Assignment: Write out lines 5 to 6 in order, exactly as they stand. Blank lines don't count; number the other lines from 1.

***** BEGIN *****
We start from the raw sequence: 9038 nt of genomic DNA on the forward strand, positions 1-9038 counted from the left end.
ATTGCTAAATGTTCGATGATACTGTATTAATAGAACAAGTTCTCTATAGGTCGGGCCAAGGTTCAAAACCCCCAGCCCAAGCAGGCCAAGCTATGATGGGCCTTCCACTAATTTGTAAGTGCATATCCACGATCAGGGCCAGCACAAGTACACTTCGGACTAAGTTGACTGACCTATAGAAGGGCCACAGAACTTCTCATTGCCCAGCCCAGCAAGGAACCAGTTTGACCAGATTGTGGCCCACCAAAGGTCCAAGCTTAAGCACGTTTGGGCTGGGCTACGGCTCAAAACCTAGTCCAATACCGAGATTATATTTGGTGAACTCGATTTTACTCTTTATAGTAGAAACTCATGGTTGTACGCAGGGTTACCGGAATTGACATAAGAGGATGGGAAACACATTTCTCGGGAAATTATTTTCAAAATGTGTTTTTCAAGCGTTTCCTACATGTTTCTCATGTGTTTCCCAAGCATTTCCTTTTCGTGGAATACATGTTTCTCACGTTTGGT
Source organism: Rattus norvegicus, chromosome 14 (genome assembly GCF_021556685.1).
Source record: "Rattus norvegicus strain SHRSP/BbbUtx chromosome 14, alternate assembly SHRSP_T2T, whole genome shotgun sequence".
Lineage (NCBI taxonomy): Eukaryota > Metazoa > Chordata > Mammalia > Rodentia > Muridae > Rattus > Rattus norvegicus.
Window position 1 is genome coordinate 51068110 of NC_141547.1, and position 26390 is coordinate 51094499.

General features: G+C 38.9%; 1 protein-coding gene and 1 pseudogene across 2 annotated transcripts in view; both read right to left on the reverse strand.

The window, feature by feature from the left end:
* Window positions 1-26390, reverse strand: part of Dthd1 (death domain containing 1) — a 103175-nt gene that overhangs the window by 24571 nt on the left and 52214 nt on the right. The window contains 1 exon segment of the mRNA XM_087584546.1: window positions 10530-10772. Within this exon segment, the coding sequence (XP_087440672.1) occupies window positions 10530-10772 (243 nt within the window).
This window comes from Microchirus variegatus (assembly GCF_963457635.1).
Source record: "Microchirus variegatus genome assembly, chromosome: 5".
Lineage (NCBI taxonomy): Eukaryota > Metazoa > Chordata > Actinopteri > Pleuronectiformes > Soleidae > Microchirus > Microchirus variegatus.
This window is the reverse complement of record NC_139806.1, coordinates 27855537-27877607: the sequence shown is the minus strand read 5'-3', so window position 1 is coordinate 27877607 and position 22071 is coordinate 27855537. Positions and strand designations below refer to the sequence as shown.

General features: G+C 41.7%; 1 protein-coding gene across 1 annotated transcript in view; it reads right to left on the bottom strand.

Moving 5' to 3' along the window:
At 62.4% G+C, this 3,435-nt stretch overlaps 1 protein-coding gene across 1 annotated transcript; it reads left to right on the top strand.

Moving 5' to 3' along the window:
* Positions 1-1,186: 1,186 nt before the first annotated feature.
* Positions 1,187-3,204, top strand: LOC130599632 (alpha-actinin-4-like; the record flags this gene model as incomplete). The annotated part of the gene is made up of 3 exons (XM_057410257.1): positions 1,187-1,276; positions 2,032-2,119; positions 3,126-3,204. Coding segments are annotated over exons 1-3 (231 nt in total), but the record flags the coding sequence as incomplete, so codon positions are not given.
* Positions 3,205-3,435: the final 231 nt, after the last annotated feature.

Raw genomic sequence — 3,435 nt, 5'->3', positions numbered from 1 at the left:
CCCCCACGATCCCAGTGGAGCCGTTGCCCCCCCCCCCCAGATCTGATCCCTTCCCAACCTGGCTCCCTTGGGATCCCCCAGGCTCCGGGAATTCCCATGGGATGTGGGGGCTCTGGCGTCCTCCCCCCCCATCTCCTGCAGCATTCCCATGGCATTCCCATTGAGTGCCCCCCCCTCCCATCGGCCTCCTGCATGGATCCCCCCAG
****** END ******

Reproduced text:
Lineage (NCBI taxonomy): Eukaryota > Metazoa > Chordata > Mammalia > Rodentia > Muridae > Rattus > Rattus norvegicus.
Window position 1 is genome coordinate 51068110 of NC_141547.1, and position 26390 is coordinate 51094499.